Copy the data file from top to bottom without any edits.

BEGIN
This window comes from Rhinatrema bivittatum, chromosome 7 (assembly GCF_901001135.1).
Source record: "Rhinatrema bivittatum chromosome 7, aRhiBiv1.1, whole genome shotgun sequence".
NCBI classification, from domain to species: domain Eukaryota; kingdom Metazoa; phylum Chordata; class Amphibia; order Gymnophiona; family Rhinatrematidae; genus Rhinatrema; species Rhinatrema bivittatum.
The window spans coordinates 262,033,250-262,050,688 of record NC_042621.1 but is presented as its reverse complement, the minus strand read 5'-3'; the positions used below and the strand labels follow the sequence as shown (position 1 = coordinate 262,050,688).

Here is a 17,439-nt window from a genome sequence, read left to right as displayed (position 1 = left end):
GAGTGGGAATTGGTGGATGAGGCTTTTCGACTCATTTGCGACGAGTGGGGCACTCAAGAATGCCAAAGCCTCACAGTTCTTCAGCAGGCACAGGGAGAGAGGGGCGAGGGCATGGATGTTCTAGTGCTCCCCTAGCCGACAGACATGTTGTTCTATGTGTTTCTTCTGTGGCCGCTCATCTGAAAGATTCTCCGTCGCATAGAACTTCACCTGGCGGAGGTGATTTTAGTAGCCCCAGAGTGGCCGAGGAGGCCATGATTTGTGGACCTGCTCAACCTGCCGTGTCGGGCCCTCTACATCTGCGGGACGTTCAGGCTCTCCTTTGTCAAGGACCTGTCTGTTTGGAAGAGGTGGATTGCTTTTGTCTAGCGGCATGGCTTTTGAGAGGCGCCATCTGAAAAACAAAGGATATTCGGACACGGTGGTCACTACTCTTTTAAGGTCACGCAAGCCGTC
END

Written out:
This window comes from Rhinatrema bivittatum, chromosome 7 (assembly GCF_901001135.1).
Source record: "Rhinatrema bivittatum chromosome 7, aRhiBiv1.1, whole genome shotgun sequence".
NCBI classification, from domain to species: domain Eukaryota; kingdom Metazoa; phylum Chordata; class Amphibia; order Gymnophiona; family Rhinatrematidae; genus Rhinatrema; species Rhinatrema bivittatum.
The window spans coordinates 262,033,250-262,050,688 of record NC_042621.1 but is presented as its reverse complement, the minus strand read 5'-3'; the positions used below and the strand labels follow the sequence as shown (position 1 = coordinate 262,050,688).

Here is a 17,439-nt window from a genome sequence, read left to right as displayed (position 1 = left end):
GAGTGGGAATTGGTGGATGAGGCTTTTCGACTCATTTGCGACGAGTGGGGCACTCAAGAATGCCAAAGCCTCACAGTTCTTCAGCAGGCACAGGGAGAGAGGGGCGAGGGCATGGATGTTCTAGTGCTCCCCTAGCCGACAGACATGTTGTTCTATGTGTTTCTTCTGTGGCCGCTCATCTGAAAGATTCTCCGTCGCATAGAACTTCACCTGGCGGAGGTGATTTTAGTAGCCCCAGAGTGGCCGAGGAGGCCATGATTTGTGGACCTGCTCAACCTGCCGTGTCGGGCCCTCTACATCTGCGGGACGTTCAGGCTCTCCTTTGTCAAGGACCTGTCTGTTTGGAAGAGGTGGATTGCTTTTGTCTAGCGGCATGGCTTTTGAGAGGCGCCATCTGAAAAACAAAGGATATTCGGACACGGTGGTCACTACTCTTTTAAGGTCACGCAAGCCGTC